On their self-titled debut, The Skull Eclipses, The Skull Eclipses open with a track based on steady drums, ambient vocals, and distorted flute, Botany creates a thriving scene of wisdom through perseverance on 'Yearn Infinite I.' This production sets up Lushlife to speak his truth on the album, which he does with strong lyrics that feature a harsh reality check: “give me a life full of heart breaks and heart aches, then give me the mic,” – from 'All Fall (ft. Def Rain.)'

Moving through the album, there is a noticeable theme in the production that uses African inspired percussion as a foundation for rhythmic progression. Botany layers atmospheric and spatial sounds on top of pounding drums for a fast-paced current that carries through the track list. This is especially prevalent on tracks like 'Pillars (ft. Baba Maraire & Felicia Douglass)' where Botany uses deconstructed vocals from the featured artists to create more complex levels.

The album moves into two powerful songs 'Encyclopedia' and 'Gone (ft. Open Mike Eagle.)' Emcee Lushlife gets political on Encyclopedia, “lost in the city bruh, drowned by the media / Burning up all they books from a new encyclopedia.” Lushlife brings raw vocal power to deliver his message heavy with themes of antiestablishment ideas. On 'Gone (ft. Open Mike Eagle)' Eagle speaks directly on the issue of police brutality and mentions the story of some that lost their lives: “having a toy gun and selling single cigarettes / and getting a snack when you wasn’t ready for dinner yet / dead.” Eagle specifically references Tamir Rice, Eric Garner, and Trayvon Martin with this line for an undeniable impact.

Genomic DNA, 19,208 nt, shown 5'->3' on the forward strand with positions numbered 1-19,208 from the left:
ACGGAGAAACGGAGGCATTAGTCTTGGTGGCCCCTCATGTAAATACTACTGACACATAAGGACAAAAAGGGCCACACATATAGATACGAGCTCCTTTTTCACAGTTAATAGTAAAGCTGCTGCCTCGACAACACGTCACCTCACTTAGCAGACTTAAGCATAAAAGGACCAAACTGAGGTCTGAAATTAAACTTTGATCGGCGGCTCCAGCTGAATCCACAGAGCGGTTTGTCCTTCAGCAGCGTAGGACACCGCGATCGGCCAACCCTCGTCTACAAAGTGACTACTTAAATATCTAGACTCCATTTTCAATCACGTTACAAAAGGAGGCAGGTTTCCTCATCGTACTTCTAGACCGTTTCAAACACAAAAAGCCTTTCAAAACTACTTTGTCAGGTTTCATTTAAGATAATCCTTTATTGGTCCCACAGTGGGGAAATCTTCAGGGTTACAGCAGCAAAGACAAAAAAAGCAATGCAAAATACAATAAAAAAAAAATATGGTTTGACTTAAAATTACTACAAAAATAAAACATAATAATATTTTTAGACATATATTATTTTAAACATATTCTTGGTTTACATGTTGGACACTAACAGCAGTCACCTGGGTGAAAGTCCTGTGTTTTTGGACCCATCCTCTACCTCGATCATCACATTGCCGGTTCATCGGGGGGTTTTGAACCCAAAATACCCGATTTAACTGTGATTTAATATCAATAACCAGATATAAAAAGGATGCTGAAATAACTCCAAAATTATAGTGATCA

'Gun Glitters (ft. Lojii)' falls into a destructive path that exposes us to the reality of violence: “blow up the world if it was my decision, get leveled on my issues / Isolation, vinyl, simulation, patience, stimulation innovation down in the basement.” It’s as if The Skull Eclipses use this project as both a coping mechanism and as a way to call attention to relevant political themes. Lushlife and Botany team to address inner-city issues like drugs, sex, and violence to give audiences insight into their warped experiences. Additionally, speaking on their political views places them in the shoes of activists- artists who refuse to ignore the truth.

On its tail end, The Skull Eclipses approaches the calm track 'Yearn Infinite II' as a transition into the ending of a journey filled with transcending, vast beats by Austin-based producer Botany and fire infused rhymes that hit on personal narratives from Philly-based rapper Lushlife. The outro 'Spacecrafts in Rajasthan' closes the album with Lushlife spitting a few quick lines to remind us what he’s here to do: “spit the script to the hypnotized for the live ones” and the album takes its time to securely, slowly fade to quiet.